• Computing device 120 may also include a display screen 620, a keyboard or keypad 622, and a computer mouse or touchpad 624. Device drivers 612 interface to display screen 620 for imaging, to keyboard or keypad 622, to computer mouse or touchpad 624, and/or to display screen 620 for pressure sensing of alphanumeric character entry and user selections. The device drivers 612, R/W drive or interface 614 and network adapter or interface 616 may comprise hardware and software (stored on computer readable storage media 608 and/or ROM 606).
  • The programs described herein are identified based upon the application for which they are implemented in a specific embodiment of the invention. However, it should be appreciated that any particular program nomenclature herein is used merely for convenience, and thus the invention should not be limited to use solely in any specific application identified and/or implied by such nomenclature.
  • Based on the foregoing, a computer system, method, and computer program product have been disclosed. However, numerous modifications and substitutions can be made without deviating from the scope of the present invention. Therefore, the present invention has been disclosed by way of example and not limitation.
  • Various embodiments of the present invention may be a system, a method, and/or a computer program product. The computer program product may include a computer readable storage medium (or media) having computer readable program instructions thereon for causing a processor to carry out aspects of the present invention.
  • The computer readable storage medium can be a tangible device that can retain and store instructions for use by an instruction execution device. The computer readable storage medium may be, for example, but is not limited to, an electronic storage device, a magnetic storage device, an optical storage device, an electromagnetic storage device, a semiconductor storage device, or any suitable combination of the foregoing. A non-exhaustive list of more specific examples of the computer readable storage medium includes the following: a portable computer diskette, a hard disk, a random access memory (RAM), a read-only memory (ROM), an erasable programmable read-only memory (EPROM or Flash memory), a static random access memory (SRAM), a portable compact disc read-only memory (CD-ROM), a digital versatile disk (DVD), a memory stick, a floppy disk, a mechanically encoded device such as punch-cards or raised structures in a groove having instructions recorded thereon, and any suitable combination of the foregoing. A computer readable storage medium, as used herein, is not to be construed as being transitory signals per se, such as radio waves or other freely propagating electromagnetic waves, electromagnetic waves propagating through a waveguide or other transmission media (e.g., light pulses passing through a fiber-optic cable), or electrical signals transmitted through a wire.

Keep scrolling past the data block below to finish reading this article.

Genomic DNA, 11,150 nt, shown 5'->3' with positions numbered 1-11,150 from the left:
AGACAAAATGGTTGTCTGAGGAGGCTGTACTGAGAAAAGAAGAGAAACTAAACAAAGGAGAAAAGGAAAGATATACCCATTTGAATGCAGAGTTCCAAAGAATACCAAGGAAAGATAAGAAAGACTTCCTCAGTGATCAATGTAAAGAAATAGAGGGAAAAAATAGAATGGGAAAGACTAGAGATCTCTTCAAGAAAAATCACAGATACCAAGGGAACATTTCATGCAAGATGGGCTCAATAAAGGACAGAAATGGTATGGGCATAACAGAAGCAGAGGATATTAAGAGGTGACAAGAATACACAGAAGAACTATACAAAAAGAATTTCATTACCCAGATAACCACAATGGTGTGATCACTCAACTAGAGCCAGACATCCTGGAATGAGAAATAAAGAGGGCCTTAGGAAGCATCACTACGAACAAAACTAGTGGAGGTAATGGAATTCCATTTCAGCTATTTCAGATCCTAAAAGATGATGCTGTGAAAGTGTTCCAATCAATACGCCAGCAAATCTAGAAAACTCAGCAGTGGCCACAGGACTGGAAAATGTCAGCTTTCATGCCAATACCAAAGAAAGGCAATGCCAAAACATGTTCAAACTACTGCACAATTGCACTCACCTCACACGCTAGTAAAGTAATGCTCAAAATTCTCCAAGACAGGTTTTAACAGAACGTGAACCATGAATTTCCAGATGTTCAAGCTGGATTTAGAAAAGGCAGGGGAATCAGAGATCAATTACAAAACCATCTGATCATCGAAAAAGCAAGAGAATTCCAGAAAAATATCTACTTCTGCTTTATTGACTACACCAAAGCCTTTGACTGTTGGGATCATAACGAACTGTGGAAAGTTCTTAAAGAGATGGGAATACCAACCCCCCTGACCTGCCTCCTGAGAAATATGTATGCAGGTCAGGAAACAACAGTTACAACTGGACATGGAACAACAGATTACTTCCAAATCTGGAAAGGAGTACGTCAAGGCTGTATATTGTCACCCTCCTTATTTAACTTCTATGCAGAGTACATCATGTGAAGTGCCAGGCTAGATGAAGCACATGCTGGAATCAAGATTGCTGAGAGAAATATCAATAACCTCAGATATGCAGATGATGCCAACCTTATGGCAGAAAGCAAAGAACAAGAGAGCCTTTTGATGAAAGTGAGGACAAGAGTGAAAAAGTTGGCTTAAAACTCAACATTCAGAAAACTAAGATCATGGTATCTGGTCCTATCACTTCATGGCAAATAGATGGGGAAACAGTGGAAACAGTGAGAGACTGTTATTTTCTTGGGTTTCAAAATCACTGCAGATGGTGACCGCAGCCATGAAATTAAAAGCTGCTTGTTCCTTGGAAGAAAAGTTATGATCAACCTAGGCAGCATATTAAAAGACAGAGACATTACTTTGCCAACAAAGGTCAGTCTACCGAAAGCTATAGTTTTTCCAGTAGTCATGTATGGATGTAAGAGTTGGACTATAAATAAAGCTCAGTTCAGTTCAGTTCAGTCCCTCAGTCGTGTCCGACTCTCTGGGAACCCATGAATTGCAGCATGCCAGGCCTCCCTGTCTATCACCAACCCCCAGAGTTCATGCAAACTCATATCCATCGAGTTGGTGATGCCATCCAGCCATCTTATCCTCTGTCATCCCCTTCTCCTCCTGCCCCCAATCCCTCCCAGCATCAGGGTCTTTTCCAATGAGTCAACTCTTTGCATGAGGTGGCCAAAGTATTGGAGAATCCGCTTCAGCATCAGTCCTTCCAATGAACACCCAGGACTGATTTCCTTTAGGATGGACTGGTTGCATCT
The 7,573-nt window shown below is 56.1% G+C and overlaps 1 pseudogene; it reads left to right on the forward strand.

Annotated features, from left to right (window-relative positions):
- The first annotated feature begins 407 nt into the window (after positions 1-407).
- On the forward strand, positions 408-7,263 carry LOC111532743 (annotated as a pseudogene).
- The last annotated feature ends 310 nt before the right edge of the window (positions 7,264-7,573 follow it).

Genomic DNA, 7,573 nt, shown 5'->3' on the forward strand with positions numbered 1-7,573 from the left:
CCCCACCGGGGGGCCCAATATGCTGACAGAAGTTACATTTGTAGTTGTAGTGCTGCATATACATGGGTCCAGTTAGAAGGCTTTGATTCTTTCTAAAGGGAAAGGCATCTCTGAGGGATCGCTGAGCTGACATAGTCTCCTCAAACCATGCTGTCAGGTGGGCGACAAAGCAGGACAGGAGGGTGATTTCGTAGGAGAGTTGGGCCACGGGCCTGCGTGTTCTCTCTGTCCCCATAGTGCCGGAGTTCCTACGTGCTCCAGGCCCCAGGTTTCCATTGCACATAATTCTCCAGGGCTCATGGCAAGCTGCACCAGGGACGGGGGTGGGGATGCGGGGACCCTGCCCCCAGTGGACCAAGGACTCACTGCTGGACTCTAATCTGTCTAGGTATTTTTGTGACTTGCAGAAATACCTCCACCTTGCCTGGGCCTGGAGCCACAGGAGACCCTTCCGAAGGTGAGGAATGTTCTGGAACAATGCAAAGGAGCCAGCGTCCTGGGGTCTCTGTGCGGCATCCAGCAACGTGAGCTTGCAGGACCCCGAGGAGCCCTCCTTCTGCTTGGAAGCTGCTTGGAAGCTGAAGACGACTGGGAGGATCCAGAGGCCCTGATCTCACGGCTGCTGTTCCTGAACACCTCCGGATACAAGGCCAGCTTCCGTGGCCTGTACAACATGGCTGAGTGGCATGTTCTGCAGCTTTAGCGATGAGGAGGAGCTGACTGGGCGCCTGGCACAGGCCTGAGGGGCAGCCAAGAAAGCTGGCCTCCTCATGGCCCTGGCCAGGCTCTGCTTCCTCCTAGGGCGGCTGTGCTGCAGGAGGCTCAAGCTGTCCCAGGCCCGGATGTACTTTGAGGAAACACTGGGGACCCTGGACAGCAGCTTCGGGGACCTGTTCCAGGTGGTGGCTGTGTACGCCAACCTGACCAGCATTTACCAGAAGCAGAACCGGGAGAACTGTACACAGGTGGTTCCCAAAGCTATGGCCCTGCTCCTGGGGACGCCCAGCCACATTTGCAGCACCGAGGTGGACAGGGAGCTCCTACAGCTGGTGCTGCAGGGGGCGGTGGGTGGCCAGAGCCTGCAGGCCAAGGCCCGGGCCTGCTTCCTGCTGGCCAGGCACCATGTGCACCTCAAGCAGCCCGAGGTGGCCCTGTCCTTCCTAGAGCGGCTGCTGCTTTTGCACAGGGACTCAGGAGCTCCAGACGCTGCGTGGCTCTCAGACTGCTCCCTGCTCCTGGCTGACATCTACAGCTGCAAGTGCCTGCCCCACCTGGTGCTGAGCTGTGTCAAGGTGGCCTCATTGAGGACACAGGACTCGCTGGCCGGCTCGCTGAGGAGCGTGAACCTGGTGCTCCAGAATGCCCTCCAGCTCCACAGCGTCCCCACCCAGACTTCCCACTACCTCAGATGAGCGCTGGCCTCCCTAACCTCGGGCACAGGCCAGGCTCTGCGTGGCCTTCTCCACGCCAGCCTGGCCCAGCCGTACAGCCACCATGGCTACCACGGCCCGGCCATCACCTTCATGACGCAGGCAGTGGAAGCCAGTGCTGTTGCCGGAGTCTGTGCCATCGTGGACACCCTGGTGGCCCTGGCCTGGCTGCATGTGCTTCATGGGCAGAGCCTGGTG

• Computer readable program instructions described herein can be downloaded to respective computing/processing devices from a computer readable storage medium or to an external computer or external storage device via a network, for example, the Internet, a local area network, a wide area network and/or a wireless network. The network may comprise copper transmission cables, optical transmission fibers, wireless transmission, routers, firewalls, switches, gateway computers and/or edge servers. A network adapter card or network interface in each computing/processing device receives computer readable program instructions from the network and forwards the computer readable program instructions for storage in a computer readable storage medium within the respective computing/processing device.
  • Computer readable program instructions for carrying out operations of the present invention may be assembler instructions, instruction-set-architecture (ISA) instructions, machine instructions, machine dependent instructions, microcode, firmware instructions, state-setting data, or either source code or object code written in any combination of one or more programming languages, including an object oriented programming language such as Java, Smalltalk, C++ or the like, and conventional procedural programming languages, such as the “C” programming language or similar programming languages. The computer readable program instructions may execute entirely on the user's computer, partly on the user's computer, as a stand-alone software package, partly on the user's computer and partly on a remote computer or entirely on the remote computer or server. In the latter scenario, the remote computer may be connected to the user's computer through any type of network, including a local area network (LAN) or a wide area network (WAN), or the connection may be made to an external computer (for example, through the Internet using an Internet Service Provider). In some embodiments, electronic circuitry including, for example, programmable logic circuitry, field-programmable gate arrays (FPGA), or programmable logic arrays (PLA) may execute the computer readable program instructions by utilizing state information of the computer readable program instructions to personalize the electronic circuitry, in order to perform aspects of the present invention.